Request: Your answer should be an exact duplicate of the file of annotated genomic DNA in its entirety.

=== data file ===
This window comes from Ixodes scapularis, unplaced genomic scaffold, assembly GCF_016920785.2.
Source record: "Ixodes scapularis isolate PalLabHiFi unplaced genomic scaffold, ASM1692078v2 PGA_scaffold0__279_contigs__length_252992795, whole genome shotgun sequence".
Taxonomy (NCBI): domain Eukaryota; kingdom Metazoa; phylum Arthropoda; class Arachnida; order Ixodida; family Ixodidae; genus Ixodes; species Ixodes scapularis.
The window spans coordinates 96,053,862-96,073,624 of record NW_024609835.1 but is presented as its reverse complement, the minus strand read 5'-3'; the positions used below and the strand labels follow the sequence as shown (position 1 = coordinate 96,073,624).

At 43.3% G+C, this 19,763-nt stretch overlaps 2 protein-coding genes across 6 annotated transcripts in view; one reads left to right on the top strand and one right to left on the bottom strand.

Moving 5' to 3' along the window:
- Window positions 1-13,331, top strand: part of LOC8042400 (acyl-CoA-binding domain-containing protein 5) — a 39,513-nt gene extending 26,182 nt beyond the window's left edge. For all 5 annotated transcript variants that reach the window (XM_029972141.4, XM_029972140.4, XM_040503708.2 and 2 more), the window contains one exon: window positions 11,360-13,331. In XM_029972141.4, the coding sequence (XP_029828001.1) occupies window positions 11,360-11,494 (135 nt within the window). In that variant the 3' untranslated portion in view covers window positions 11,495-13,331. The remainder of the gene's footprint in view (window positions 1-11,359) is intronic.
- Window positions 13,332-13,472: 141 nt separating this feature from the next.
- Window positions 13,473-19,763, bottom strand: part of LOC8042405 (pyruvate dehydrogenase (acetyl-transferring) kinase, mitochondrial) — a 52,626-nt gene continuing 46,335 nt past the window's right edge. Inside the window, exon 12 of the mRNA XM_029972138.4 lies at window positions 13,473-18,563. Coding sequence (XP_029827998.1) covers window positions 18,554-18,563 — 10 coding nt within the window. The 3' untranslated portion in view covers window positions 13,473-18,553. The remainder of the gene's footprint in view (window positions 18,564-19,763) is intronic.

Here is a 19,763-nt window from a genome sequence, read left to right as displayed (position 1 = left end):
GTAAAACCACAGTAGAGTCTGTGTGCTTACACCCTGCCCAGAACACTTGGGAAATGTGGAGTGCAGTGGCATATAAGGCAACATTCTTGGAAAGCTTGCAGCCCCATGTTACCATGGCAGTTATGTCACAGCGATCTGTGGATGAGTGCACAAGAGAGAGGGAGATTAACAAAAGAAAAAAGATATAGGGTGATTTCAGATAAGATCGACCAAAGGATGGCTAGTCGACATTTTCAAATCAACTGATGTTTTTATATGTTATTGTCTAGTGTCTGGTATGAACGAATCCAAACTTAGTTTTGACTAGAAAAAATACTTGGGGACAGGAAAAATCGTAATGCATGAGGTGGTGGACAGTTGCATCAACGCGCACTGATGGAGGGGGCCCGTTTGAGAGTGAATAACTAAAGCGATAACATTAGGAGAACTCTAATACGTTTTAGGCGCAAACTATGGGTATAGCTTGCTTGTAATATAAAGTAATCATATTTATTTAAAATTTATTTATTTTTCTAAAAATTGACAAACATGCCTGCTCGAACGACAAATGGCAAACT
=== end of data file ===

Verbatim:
This window comes from Ixodes scapularis, unplaced genomic scaffold, assembly GCF_016920785.2.
Source record: "Ixodes scapularis isolate PalLabHiFi unplaced genomic scaffold, ASM1692078v2 PGA_scaffold0__279_contigs__length_252992795, whole genome shotgun sequence".
Taxonomy (NCBI): domain Eukaryota; kingdom Metazoa; phylum Arthropoda; class Arachnida; order Ixodida; family Ixodidae; genus Ixodes; species Ixodes scapularis.
The window spans coordinates 96,053,862-96,073,624 of record NW_024609835.1 but is presented as its reverse complement, the minus strand read 5'-3'; the positions used below and the strand labels follow the sequence as shown (position 1 = coordinate 96,073,624).

At 43.3% G+C, this 19,763-nt stretch overlaps 2 protein-coding genes across 6 annotated transcripts in view; one reads left to right on the top strand and one right to left on the bottom strand.

Moving 5' to 3' along the window:
- Window positions 1-13,331, top strand: part of LOC8042400 (acyl-CoA-binding domain-containing protein 5) — a 39,513-nt gene extending 26,182 nt beyond the window's left edge. For all 5 annotated transcript variants that reach the window (XM_029972141.4, XM_029972140.4, XM_040503708.2 and 2 more), the window contains one exon: window positions 11,360-13,331. In XM_029972141.4, the coding sequence (XP_029828001.1) occupies window positions 11,360-11,494 (135 nt within the window). In that variant the 3' untranslated portion in view covers window positions 11,495-13,331. The remainder of the gene's footprint in view (window positions 1-11,359) is intronic.
- Window positions 13,332-13,472: 141 nt separating this feature from the next.
- Window positions 13,473-19,763, bottom strand: part of LOC8042405 (pyruvate dehydrogenase (acetyl-transferring) kinase, mitochondrial) — a 52,626-nt gene continuing 46,335 nt past the window's right edge. Inside the window, exon 12 of the mRNA XM_029972138.4 lies at window positions 13,473-18,563. Coding sequence (XP_029827998.1) covers window positions 18,554-18,563 — 10 coding nt within the window. The 3' untranslated portion in view covers window positions 13,473-18,553. The remainder of the gene's footprint in view (window positions 18,564-19,763) is intronic.

Here is a 19,763-nt window from a genome sequence, read left to right as displayed (position 1 = left end):
GTAAAACCACAGTAGAGTCTGTGTGCTTACACCCTGCCCAGAACACTTGGGAAATGTGGAGTGCAGTGGCATATAAGGCAACATTCTTGGAAAGCTTGCAGCCCCATGTTACCATGGCAGTTATGTCACAGCGATCTGTGGATGAGTGCACAAGAGAGAGGGAGATTAACAAAAGAAAAAAGATATAGGGTGATTTCAGATAAGATCGACCAAAGGATGGCTAGTCGACATTTTCAAATCAACTGATGTTTTTATATGTTATTGTCTAGTGTCTGGTATGAACGAATCCAAACTTAGTTTTGACTAGAAAAAATACTTGGGGACAGGAAAAATCGTAATGCATGAGGTGGTGGACAGTTGCATCAACGCGCACTGATGGAGGGGGCCCGTTTGAGAGTGAATAACTAAAGCGATAACATTAGGAGAACTCTAATACGTTTTAGGCGCAAACTATGGGTATAGCTTGCTTGTAATATAAAGTAATCATATTTATTTAAAATTTATTTATTTTTCTAAAAATTGACAAACATGCCTGCTCGAACGACAAATGGCAAACT